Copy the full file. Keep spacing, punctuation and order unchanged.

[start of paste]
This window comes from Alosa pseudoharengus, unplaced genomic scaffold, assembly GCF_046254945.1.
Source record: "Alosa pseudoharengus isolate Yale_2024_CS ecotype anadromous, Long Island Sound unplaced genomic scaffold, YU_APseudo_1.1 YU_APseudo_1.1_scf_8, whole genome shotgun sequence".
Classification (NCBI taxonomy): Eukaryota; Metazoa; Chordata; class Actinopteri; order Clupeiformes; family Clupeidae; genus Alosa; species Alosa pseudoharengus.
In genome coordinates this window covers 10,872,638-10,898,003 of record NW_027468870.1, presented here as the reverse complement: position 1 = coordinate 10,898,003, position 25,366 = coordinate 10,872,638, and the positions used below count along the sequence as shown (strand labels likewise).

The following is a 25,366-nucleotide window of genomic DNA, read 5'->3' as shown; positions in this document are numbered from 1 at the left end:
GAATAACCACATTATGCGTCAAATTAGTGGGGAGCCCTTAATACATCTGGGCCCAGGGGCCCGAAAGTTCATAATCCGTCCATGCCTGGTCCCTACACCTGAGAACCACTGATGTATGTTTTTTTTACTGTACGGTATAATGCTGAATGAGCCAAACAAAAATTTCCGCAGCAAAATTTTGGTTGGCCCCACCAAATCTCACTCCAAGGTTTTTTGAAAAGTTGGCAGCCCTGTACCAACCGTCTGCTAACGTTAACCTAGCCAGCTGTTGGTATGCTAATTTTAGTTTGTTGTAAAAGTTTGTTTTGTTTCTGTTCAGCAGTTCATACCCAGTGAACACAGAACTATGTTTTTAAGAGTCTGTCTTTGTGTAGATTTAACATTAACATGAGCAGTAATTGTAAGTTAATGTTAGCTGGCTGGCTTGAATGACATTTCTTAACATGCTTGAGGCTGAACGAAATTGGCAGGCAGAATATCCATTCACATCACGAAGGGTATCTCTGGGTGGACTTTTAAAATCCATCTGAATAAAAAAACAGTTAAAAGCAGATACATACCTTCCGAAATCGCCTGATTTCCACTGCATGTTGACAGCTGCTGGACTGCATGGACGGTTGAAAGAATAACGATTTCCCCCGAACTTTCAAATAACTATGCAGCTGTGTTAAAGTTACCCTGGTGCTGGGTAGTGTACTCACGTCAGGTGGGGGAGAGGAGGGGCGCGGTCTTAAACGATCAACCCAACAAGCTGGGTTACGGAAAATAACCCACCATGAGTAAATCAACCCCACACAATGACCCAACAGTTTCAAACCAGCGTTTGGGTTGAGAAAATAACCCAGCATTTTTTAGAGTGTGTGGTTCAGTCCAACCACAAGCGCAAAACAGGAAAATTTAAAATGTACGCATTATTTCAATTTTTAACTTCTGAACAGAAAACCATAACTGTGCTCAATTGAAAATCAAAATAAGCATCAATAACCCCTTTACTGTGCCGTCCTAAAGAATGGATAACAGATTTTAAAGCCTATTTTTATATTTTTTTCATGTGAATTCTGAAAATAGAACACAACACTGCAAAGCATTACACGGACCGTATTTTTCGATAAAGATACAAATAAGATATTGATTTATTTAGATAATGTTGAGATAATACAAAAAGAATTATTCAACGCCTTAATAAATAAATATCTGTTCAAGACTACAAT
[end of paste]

This window comes from Alosa pseudoharengus, unplaced genomic scaffold, assembly GCF_046254945.1.
Source record: "Alosa pseudoharengus isolate Yale_2024_CS ecotype anadromous, Long Island Sound unplaced genomic scaffold, YU_APseudo_1.1 YU_APseudo_1.1_scf_8, whole genome shotgun sequence".
Classification (NCBI taxonomy): Eukaryota; Metazoa; Chordata; class Actinopteri; order Clupeiformes; family Clupeidae; genus Alosa; species Alosa pseudoharengus.
In genome coordinates this window covers 10,872,638-10,898,003 of record NW_027468870.1, presented here as the reverse complement: position 1 = coordinate 10,898,003, position 25,366 = coordinate 10,872,638, and the positions used below count along the sequence as shown (strand labels likewise).

The following is a 25,366-nucleotide window of genomic DNA, read 5'->3' as shown; positions in this document are numbered from 1 at the left end:
GAATAACCACATTATGCGTCAAATTAGTGGGGAGCCCTTAATACATCTGGGCCCAGGGGCCCGAAAGTTCATAATCCGTCCATGCCTGGTCCCTACACCTGAGAACCACTGATGTATGTTTTTTTTACTGTACGGTATAATGCTGAATGAGCCAAACAAAAATTTCCGCAGCAAAATTTTGGTTGGCCCCACCAAATCTCACTCCAAGGTTTTTTGAAAAGTTGGCAGCCCTGTACCAACCGTCTGCTAACGTTAACCTAGCCAGCTGTTGGTATGCTAATTTTAGTTTGTTGTAAAAGTTTGTTTTGTTTCTGTTCAGCAGTTCATACCCAGTGAACACAGAACTATGTTTTTAAGAGTCTGTCTTTGTGTAGATTTAACATTAACATGAGCAGTAATTGTAAGTTAATGTTAGCTGGCTGGCTTGAATGACATTTCTTAACATGCTTGAGGCTGAACGAAATTGGCAGGCAGAATATCCATTCACATCACGAAGGGTATCTCTGGGTGGACTTTTAAAATCCATCTGAATAAAAAAACAGTTAAAAGCAGATACATACCTTCCGAAATCGCCTGATTTCCACTGCATGTTGACAGCTGCTGGACTGCATGGACGGTTGAAAGAATAACGATTTCCCCCGAACTTTCAAATAACTATGCAGCTGTGTTAAAGTTACCCTGGTGCTGGGTAGTGTACTCACGTCAGGTGGGGGAGAGGAGGGGCGCGGTCTTAAACGATCAACCCAACAAGCTGGGTTACGGAAAATAACCCACCATGAGTAAATCAACCCCACACAATGACCCAACAGTTTCAAACCAGCGTTTGGGTTGAGAAAATAACCCAGCATTTTTTAGAGTGTGTGGTTCAGTCCAACCACAAGCGCAAAACAGGAAAATTTAAAATGTACGCATTATTTCAATTTTTAACTTCTGAACAGAAAACCATAACTGTGCTCAATTGAAAATCAAAATAAGCATCAATAACCCCTTTACTGTGCCGTCCTAAAGAATGGATAACAGATTTTAAAGCCTATTTTTATATTTTTTTCATGTGAATTCTGAAAATAGAACACAACACTGCAAAGCATTACACGGACCGTATTTTTCGATAAAGATACAAATAAGATATTGATTTATTTAGATAATGTTGAGATAATACAAAAAGAATTATTCAACGCCTTAATAAATAAATATCTGTTCAAGACTACAAT